Vandals painted swastikas and SS insignias on the headstones of 32 Scottish soldiers who died during the Battle of the Somme. The attack caused thousands of pounds worth of damage at the Peake Wood Cemetery near Contalmaison, France, just days before Remembrance Sunday. The cemetery marks the spot from which the final assault was made on Contalmaison on July 1, 1916, the first day of the battle on which nearly 20,000 men lost their lives. The 16th Royal Scots, known as McCrae's Battalion, lost almost 75 per cent of their troops. Many of them were laid to rest at the small cemetery, which records 103 fallen Allied soldiers.
Jack Alexander, who wrote the history of the battalion, said he was disgusted by the incident, which is being investigated by French police.
He added: "It's impossible to gauge the mindset of the kind of idiot who does something like this, but I hope they can be caught, otherwise more memorials could be at risk."
Peter Francis, a spokesman for the Commonwealth War Graves Commission said it took a whole day to remove the graffiti: "We were shocked and very, very angry. It beggars belief that anyone would want to do this."

IT has stood undisturbed for decades - a simple, white headstone in memory of a brave Lothian soldier who died fighting for his country more than 90 years ago.
But the final resting place of Private J Shepherd, from Haddington, is among dozens of memorials in a French cemetery to have been desecrated with Nazi graffiti.
The grave of the Royal Scots soldier, who died at the Somme on October 26, 1916, was targeted over the weekend by vandals who scrawled swastikas and SS insignias on more than 30 headstones in the Peake Wood Cemetery, near Contalmaison.
The vandalism has been condemned by the Commonwealth War Graves Commission and the McCrae's Battalion Trust. The trust's commemorative cairn to honour Edinburgh Royal Scots soldiers who died in The Somme stands just 500 yards away. Now they fear their monument could be attacked next, unless the vandals responsible are caught.

Edinburgh historian Jack Alexander, a member of the McCrae's Battalion Trust, said:  "We are worried that our cairn could be targeted. There are no security measures in place, so it could easily be targeted by the idiots who are responsible for this vandalism. It is rare to see any kind of Nazi graffiti daubed at war graveyards and it is the first time I have heard of it happening here. It's impossible to gauge the mindset of the kind of idiot who does something like this, but I hope they can be caught, otherwise more memorials could be at risk.  People cannot turn a blind eye to this kind of vandalism. With Remembrance Day less than a month away, this is not the sort of thing we want to see happening to the graves of the soldiers who gave their lives during the war."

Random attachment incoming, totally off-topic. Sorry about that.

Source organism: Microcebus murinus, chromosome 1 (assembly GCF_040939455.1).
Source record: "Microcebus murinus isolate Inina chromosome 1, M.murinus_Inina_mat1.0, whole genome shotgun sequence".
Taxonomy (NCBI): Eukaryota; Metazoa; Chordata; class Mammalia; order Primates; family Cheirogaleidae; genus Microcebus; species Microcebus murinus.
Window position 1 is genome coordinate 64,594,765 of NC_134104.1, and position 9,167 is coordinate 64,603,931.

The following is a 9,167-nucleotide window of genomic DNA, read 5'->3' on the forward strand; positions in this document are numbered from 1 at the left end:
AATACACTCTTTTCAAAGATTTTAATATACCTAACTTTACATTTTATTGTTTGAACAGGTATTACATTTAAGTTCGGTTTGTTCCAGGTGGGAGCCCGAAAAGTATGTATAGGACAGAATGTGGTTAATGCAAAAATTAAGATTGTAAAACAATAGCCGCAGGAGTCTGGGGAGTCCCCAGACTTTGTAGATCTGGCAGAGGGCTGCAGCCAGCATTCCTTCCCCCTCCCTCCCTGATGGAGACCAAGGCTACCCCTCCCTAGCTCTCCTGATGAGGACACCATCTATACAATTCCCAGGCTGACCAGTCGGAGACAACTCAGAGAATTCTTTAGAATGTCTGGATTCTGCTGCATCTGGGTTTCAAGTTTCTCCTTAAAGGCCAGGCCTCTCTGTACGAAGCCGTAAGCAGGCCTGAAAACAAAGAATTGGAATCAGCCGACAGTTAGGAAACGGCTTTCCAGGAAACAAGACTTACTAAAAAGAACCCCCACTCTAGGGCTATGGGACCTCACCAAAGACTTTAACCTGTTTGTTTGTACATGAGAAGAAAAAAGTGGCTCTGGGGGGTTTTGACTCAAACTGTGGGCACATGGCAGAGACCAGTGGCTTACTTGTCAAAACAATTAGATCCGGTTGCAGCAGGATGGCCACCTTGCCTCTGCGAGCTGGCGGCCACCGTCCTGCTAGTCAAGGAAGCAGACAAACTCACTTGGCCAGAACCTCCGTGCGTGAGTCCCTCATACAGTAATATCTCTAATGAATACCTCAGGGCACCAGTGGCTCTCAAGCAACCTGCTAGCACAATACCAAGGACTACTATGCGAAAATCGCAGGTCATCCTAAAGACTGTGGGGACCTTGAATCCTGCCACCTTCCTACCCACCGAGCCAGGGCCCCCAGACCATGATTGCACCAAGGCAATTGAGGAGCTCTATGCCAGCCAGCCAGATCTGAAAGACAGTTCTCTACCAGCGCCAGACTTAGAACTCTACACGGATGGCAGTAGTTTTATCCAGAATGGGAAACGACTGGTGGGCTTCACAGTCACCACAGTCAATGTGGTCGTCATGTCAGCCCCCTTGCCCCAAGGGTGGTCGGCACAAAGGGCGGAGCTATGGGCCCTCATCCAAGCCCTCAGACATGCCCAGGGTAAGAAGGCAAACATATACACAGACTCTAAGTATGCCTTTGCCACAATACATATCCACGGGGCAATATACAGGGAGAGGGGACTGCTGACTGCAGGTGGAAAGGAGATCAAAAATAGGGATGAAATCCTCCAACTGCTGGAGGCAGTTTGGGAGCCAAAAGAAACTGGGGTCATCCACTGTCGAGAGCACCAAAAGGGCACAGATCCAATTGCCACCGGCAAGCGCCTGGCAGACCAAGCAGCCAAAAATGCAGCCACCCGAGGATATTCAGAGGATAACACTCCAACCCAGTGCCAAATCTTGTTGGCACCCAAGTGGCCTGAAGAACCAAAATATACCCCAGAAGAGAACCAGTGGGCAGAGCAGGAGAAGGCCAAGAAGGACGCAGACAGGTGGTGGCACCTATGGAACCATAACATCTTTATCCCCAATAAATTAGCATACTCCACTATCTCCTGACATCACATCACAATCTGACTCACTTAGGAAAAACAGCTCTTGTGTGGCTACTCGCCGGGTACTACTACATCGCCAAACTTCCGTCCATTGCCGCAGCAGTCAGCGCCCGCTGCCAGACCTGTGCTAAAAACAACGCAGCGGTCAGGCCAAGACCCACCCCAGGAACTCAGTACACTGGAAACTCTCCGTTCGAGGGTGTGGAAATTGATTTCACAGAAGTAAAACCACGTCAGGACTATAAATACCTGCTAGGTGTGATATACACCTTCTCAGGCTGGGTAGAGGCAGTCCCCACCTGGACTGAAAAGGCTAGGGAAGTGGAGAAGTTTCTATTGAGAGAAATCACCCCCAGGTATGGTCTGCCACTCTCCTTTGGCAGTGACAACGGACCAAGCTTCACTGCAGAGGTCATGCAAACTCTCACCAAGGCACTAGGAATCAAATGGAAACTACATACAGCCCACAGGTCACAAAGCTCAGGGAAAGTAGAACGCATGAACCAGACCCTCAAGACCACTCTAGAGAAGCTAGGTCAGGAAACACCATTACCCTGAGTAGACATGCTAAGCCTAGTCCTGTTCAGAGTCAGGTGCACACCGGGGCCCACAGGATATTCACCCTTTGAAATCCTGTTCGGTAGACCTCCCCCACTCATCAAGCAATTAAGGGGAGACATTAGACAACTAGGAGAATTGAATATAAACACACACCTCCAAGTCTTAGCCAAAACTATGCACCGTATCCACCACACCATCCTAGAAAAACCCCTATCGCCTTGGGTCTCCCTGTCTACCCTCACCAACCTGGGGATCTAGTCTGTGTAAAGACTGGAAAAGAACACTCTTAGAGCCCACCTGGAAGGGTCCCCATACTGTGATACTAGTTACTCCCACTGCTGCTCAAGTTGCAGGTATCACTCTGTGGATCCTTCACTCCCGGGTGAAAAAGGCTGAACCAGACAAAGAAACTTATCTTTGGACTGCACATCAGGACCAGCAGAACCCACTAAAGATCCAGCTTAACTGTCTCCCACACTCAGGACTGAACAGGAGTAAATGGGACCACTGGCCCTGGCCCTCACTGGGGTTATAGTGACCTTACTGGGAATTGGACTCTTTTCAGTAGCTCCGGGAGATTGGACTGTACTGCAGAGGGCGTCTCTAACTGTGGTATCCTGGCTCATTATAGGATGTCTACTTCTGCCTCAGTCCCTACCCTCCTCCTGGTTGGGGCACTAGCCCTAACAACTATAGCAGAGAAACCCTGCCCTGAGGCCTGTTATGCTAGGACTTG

The Nazi slogans were cleaned off by staff from the War Graves Commission after they were alerted to the damage.  Peter Francis, a spokesman for the organisation, said the vandalism was a "shocking act of desecration" on the memory of the soldiers.  He said: "It beggars belief that anyone would want to do this. Our colleagues in France were extremely upset when they discovered the vandalism and they are determined to find the perpetrators. Everyone is very shocked, angry and upset at this happening to a cemetery where many brave soldiers lost their lives. Nazi insignias had been daubed on 32 headstones in the graveyard. They have now been cleaned up to a standard befitting the brave men who gave their lives for their country. There is no indication as to who may have carried out this attack and there has never been any problem like this at the Peake Wood cemetery before. It is extremely rare to see any Nazi graffiti at our cemeteries at all, so we are taking this very seriously."

The Royal Scots Regimental Association said it had not been made aware of the graffiti, but added it deplored the vandals.

Private J Shepherd fought for the 13th Battalion of the Royal Scots. His service number was 13799, though little more is known about him. If you know more or are one of his relatives, please telephone 0131-620 8741.

This article:

Western Front Association Memorial to the Manchester Regiment
Cycling past the Donald Bell, VC Memorial near Contalmaison village cemetery is this erected by the Western Front Association in honour of the Manchester Regiment.
This plaque commemorates the everlasting memory of the 20th, 21st, 22nd & 24th Battalions of the Manchester Regiment who, as part of the British 7th Division successfully freed this village on the morning of 1st July 1916.